Enjoy BC's political sunshine – but wear a raincoat

Democracy means government by discussion, but it is only effective if you can stop people talking –Clement Atlee

It’sa beautiful day in BC, because Gordon Campbell says so. You’ll behearing a lot of that sunny weather talk from Liberal candidates in thenext few weeks, regardless of the weather. Because Gordon Campbell andthe Liberal spin doctors say so.

Recently, Sean Holman from the Vancouver Sun wrote thatLiberal political handlers, including Gordon Campbell, told MLAcandidates they need to stop laying out their own thoughts and stick tothe Liberal party’s message of the day during the campaign.

No surprise there, but Campbell reportedly told his 79 candidates

    thatif the daily message of the campaign is “It’s a beautiful day” andsomeone asks what it’s going to be like tomorrow, the response shouldbe “It’s a beautiful day.” And, just to reinforce his advice, thepremier managed to get candidates saying that phrase out loud.

Imagine79 potential MLAs repeating mindlessly that it’s a beautiful day – evenif everyone can look outside and see for themselves that it’s raining.

In other words, Liberal MLA candidates are being ordered to stop speaking their mind.

Andit is not only the Liberals that are straight jacketing theircandidates, rumour has that the NDP is trying to impose similarconstraints on its MLA candidates.

When does party disciplinebecome censorship?. Have the Liberals and NDP become metaphors ortraining camps for the problems with the political process in BC? Isthis not an illustration of how our political process has beendumbed-down and become devoid of content and real meaning? Are we beingbullied into silent complicity in the gutting of democracy?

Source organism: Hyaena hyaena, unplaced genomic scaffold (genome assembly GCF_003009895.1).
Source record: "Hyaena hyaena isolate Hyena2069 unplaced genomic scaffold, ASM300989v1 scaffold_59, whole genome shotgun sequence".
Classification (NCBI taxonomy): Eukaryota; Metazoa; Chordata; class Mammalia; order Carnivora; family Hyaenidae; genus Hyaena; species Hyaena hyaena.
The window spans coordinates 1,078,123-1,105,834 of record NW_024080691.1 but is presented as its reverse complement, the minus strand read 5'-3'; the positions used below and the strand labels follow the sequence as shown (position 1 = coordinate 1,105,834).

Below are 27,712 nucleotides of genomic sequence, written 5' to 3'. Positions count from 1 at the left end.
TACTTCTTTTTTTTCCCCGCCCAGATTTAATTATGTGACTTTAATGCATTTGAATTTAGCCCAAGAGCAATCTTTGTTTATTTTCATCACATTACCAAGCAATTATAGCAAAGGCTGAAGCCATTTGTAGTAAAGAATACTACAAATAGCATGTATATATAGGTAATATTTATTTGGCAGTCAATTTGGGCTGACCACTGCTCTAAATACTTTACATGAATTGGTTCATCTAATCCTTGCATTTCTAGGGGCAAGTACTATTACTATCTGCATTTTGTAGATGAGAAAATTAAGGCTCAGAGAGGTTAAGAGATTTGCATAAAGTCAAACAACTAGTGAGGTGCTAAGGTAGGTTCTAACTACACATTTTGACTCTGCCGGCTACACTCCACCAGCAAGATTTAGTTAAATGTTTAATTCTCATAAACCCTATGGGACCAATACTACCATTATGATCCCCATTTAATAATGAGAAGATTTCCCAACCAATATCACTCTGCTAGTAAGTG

Peoplein British Columbia, Canada and the US are increasingly being spoon fedonly focus-grouped, poll-friendly, spin doctored pablum during theelection process. The experts may think it works in terms of short-termelectoral outcomes, but at what long-term cost to social values, tocommunities, to democracy?

People are disillusioned withpolitics. Voter turnout levels are dropping. Confidence in politiciansand the political process is at an all time low. Cynicism at an alltime high.

And worst of all, youth, First Nations, immigrantsand people with low incomes – already alienated from the “democratic”process – see their vote as superfluous.

Democracy relies on aninformed and engaged citizenry. It requires debate, the interplay ofideas. Politics, which used to be battles over ideas and policiesfought out on doorsteps and in town halls, with the occasionalwhistle-stop appearance, is now largely clashes of advertising budgetsand public relations consultants.

We seldom hear politiciansspeak the truth. As a result, it feels like the information coming outof our political process has gone through multiple washing cycles andonly arrives at our door sanitized beyond meaning.

Theupcoming provincial election may reach a low point, as policy positionsare replaced by finger pointing and negative campaigning. As H. L.Mencken said many years ago, Under democracy one party alwaysdevotes its chief energies to trying to prove that the other party isunfit to rule – and both commonly succeed, and are right.

Thelack of specifics in both NDP and Liberal platforms almost ensures thiselection will be about the each party’s past record, not its plan forthe future. This combined with strict message control by the party’smeans that little of substance will likely be discussed in thecampaigns.

Although not a surprise, it is sad and unfortunate for the people of BC.

The people of BC deserve better! But we are not going to get it unless we stand up and demand change.

Meanwhile, enjoy the sunshine. But wear a raincoat.

Comments are closed.

Send this to a friend